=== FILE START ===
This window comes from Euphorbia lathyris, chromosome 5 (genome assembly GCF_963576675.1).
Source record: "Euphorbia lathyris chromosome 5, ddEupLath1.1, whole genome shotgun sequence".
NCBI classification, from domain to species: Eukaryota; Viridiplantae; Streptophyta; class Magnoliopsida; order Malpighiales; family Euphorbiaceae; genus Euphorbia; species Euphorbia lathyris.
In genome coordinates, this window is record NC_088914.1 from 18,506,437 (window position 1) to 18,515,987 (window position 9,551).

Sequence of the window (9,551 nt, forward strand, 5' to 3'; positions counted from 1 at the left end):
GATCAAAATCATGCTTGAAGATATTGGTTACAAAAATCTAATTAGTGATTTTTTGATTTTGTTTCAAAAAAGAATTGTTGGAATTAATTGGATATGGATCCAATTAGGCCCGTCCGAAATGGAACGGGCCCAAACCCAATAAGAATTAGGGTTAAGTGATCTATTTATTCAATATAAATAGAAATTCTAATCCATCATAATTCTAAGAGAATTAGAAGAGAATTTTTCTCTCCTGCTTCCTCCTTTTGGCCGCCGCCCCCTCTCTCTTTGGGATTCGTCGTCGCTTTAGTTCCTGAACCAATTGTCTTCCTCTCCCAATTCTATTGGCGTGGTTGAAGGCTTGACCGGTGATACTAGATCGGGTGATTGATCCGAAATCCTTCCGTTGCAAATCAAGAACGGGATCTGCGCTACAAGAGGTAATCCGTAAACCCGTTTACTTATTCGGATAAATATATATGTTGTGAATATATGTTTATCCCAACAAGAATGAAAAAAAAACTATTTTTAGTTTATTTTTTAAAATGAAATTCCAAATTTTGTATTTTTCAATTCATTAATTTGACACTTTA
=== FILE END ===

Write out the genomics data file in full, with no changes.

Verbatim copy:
This window comes from Euphorbia lathyris, chromosome 5 (genome assembly GCF_963576675.1).
Source record: "Euphorbia lathyris chromosome 5, ddEupLath1.1, whole genome shotgun sequence".
NCBI classification, from domain to species: Eukaryota; Viridiplantae; Streptophyta; class Magnoliopsida; order Malpighiales; family Euphorbiaceae; genus Euphorbia; species Euphorbia lathyris.
In genome coordinates, this window is record NC_088914.1 from 18,506,437 (window position 1) to 18,515,987 (window position 9,551).

Sequence of the window (9,551 nt, forward strand, 5' to 3'; positions counted from 1 at the left end):
GATCAAAATCATGCTTGAAGATATTGGTTACAAAAATCTAATTAGTGATTTTTTGATTTTGTTTCAAAAAAGAATTGTTGGAATTAATTGGATATGGATCCAATTAGGCCCGTCCGAAATGGAACGGGCCCAAACCCAATAAGAATTAGGGTTAAGTGATCTATTTATTCAATATAAATAGAAATTCTAATCCATCATAATTCTAAGAGAATTAGAAGAGAATTTTTCTCTCCTGCTTCCTCCTTTTGGCCGCCGCCCCCTCTCTCTTTGGGATTCGTCGTCGCTTTAGTTCCTGAACCAATTGTCTTCCTCTCCCAATTCTATTGGCGTGGTTGAAGGCTTGACCGGTGATACTAGATCGGGTGATTGATCCGAAATCCTTCCGTTGCAAATCAAGAACGGGATCTGCGCTACAAGAGGTAATCCGTAAACCCGTTTACTTATTCGGATAAATATATATGTTGTGAATATATGTTTATCCCAACAAGAATGAAAAAAAAACTATTTTTAGTTTATTTTTTAAAATGAAATTCCAAATTTTGTATTTTTCAATTCATTAATTTGACACTTTA